“The change in allele frequency over a period of time in a particular population is defined as Microevolution”
What Is Microevolution?
An allele is one of the two or more versions of a mutation at a certain location on a chromosome that is typically known, it is a variant form of a specific gene. To simply put into other words, it is a physical trait that gets expressed in a population causing fine and indistinct changes. However, the immediate changes do not reflect predominantly on the progeny. It can also be defined in the context of the Hardy-Weinberg equilibrium – “the allele frequencies change if any of the criteria of Hardy-Weinberg equilibrium is not fulfilled”.
It is also important to note that microevolution can perhaps lead to speciation, serving as a raw material for the process of macroevolution which is caused due to accumulation of changes from the process of microevolution. Hence, it can be deduced that both microevolution and macroevolution follow similar procedures, the difference being the time scale. In terms of evolution, this change occurs in a shorter frame in comparison to macroevolution.
The change that microevolution entails can be attributed to the following processes – Natural and artificial selection, Mutation, Genetic drift and Gene flow
There is a stream in Biology known as Population genetics that renders a mathematical explanation for the learnings of microevolution while ecological genetics deals with the observation of the process in the wild.
Some examples of microevolution through the process of natural selection are herbicide resistance, pesticide resistance, antibiotic resistance and so on. Few other generally noticeable evolutionary instances of microevolution are the bacterial strains incorporating the property of resistance to antibiotics.
Few other examples are as listed below:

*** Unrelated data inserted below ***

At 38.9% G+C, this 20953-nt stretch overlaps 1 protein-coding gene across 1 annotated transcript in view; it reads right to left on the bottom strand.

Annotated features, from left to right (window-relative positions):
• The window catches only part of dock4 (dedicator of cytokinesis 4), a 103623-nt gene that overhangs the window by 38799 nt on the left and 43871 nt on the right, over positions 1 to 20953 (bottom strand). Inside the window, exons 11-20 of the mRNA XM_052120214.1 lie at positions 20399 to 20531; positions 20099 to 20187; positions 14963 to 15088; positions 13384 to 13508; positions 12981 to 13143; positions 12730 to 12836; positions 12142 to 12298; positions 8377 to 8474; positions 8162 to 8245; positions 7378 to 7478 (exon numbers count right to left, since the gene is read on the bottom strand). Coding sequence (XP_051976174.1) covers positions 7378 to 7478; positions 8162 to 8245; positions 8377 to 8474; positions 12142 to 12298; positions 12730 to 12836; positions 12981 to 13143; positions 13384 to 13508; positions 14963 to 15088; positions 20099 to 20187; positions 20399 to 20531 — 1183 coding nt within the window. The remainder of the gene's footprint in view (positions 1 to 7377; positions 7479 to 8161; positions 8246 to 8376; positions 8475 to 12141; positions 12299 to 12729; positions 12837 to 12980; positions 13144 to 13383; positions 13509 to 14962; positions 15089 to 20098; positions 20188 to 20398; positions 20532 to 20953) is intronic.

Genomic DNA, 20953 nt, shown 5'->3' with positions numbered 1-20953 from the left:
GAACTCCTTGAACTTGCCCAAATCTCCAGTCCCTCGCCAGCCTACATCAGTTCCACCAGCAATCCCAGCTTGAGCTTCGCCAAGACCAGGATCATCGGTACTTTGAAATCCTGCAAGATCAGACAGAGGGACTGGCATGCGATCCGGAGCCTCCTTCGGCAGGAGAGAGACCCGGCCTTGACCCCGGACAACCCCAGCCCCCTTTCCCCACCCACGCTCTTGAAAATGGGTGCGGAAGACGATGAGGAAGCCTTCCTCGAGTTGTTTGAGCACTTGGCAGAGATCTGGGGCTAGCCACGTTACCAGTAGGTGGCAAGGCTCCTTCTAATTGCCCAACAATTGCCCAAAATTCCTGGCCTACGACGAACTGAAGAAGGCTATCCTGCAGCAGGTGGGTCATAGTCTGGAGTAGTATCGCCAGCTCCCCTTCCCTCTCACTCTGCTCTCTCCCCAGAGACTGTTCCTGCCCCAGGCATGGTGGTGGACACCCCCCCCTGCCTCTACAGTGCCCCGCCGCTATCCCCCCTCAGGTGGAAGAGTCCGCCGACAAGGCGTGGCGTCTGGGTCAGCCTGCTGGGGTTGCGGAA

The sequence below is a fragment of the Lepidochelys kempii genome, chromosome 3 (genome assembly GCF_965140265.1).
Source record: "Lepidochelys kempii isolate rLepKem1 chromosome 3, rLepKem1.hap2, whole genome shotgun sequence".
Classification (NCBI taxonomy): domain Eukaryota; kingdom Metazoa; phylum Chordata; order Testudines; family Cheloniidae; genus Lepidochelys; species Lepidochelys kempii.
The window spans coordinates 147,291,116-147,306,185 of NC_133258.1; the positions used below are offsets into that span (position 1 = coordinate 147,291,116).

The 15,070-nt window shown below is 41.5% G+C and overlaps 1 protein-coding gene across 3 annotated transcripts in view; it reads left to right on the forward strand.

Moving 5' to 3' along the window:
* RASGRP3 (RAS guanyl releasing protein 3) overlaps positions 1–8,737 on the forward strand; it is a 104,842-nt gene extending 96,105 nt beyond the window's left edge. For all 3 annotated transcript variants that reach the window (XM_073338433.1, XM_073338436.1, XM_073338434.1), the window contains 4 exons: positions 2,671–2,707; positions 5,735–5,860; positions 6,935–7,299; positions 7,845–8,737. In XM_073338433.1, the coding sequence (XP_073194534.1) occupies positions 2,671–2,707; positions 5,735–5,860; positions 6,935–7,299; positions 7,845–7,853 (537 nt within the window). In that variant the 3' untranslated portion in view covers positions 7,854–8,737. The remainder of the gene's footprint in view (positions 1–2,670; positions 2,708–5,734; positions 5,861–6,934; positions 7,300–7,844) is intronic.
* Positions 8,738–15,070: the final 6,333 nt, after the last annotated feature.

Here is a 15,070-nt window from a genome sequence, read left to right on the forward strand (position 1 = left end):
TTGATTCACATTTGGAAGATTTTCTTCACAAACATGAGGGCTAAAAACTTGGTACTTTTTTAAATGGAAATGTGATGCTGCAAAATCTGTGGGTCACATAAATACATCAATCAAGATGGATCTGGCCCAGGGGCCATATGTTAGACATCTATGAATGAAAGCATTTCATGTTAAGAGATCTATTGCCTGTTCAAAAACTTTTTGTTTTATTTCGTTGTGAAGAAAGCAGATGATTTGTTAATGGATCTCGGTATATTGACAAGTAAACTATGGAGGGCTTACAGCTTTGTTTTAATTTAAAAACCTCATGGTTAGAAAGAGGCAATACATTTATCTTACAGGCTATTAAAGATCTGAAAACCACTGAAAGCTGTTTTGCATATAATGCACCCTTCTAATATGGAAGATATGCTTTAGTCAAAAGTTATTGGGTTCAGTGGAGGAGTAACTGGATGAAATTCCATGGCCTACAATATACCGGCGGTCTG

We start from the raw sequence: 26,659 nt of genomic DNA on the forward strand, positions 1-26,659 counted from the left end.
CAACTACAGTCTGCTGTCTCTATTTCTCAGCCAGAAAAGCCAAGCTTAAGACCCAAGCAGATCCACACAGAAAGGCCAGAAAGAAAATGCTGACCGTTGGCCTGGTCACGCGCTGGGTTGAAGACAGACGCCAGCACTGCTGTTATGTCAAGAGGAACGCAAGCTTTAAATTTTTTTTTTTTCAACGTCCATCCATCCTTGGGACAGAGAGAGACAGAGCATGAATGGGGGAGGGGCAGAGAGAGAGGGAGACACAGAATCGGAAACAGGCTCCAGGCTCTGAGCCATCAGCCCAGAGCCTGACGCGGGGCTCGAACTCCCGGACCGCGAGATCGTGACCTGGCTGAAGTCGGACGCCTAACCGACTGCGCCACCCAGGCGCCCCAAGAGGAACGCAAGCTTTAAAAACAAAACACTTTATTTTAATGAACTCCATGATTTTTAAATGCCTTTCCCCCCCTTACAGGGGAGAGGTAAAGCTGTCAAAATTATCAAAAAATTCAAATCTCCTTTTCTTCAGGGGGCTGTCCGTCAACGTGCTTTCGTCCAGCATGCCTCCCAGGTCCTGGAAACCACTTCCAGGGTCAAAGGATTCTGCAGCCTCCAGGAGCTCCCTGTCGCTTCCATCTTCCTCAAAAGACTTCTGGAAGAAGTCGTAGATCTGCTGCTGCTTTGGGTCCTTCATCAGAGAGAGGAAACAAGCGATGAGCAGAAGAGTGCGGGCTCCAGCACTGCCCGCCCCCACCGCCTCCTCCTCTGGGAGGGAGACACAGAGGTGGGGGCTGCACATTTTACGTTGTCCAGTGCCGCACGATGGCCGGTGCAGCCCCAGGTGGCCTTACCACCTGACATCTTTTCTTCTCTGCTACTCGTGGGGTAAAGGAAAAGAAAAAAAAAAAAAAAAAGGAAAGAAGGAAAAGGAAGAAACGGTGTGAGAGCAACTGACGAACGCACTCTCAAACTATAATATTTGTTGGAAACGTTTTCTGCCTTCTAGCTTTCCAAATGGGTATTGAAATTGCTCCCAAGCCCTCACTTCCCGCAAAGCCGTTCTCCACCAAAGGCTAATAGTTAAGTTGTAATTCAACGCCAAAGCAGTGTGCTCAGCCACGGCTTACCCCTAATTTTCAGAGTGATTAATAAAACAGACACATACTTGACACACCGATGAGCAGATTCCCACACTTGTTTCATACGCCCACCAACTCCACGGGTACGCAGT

- Resistance to pesticides by whiteflies
- Resistance to DDT by mosquitoes
- HIV strains developing resistance to antiviral medicines
- Gonorrheal bacteria strains developing resistance to penicillin
Causes of Microevolution
The change that occurs in the gene pool from one to another generation, the change in the allele frequencies are attributed to the 4 fundamental evolutionary forces –
- Mutations – this is known as one of the most likely causes of variations causing new alleles. A mutation is as a result of viruses, erroneous replication, UV rays and some mutagenic chemicals
- Genetic drift – observed in smaller populations where evolution is as a result of haphazard changes in the allele frequency in a population.
- Gene flow – it is the transfer of genes when the alleles are physically moving in a population. It takes place when an individual migrates between populations. The process causes an increase in the genetic diversity of a population
- Natural selection – it can be artificial or natural and takes hundreds and thousands of years to take place and cause remarkable changes
Sometimes, the cause for microevolution is also attributed to Nonrandom mating.
Microevolution and Macroevolution
While microevolution can be used to refer to the alteration in a gene pool of the population over a period of time leading to minute changes in the entity of the same species, macroevolution is the changes in an entity eventually producing totally different species significantly differing from their ancestors.
Microevolution varies from macroevolution. Changes observed in the variations in microevolution does not require a statistically significant increase in the genetic data (functional). However, that is not the case in macroevolution. The genetic variations in macroevolution require a statistically significant increase in the genetic data (functional), which is a challenge to accomplish.
In Spite of the variations being noted in almost all life-forms, be it, microbes, animals, plants or humans, the only distinguishing factor between each is the diversification it entails.
Difference between microevolution and macroevolution
The following table depicts some key differences between microevolution and macroevolution:
|Evolutionary changes||Occurring on a small scale within a specific single population||Occurring on a large scale beyond the level of single species|
|Leads to||Alterations in the gene pool resulting in the intraspecies genetic change||New species formation|
|Genetic data||Is rearranged or altered||New species are formed as a result of deletion, addition in the structure of the gene|
|Time frame||Changes occur over a short period of time||Changes occur over a long time period|
|Example||New strains of flu viruses, the peppered moth||Development of feathers, development of vertebrates from invertebrates|
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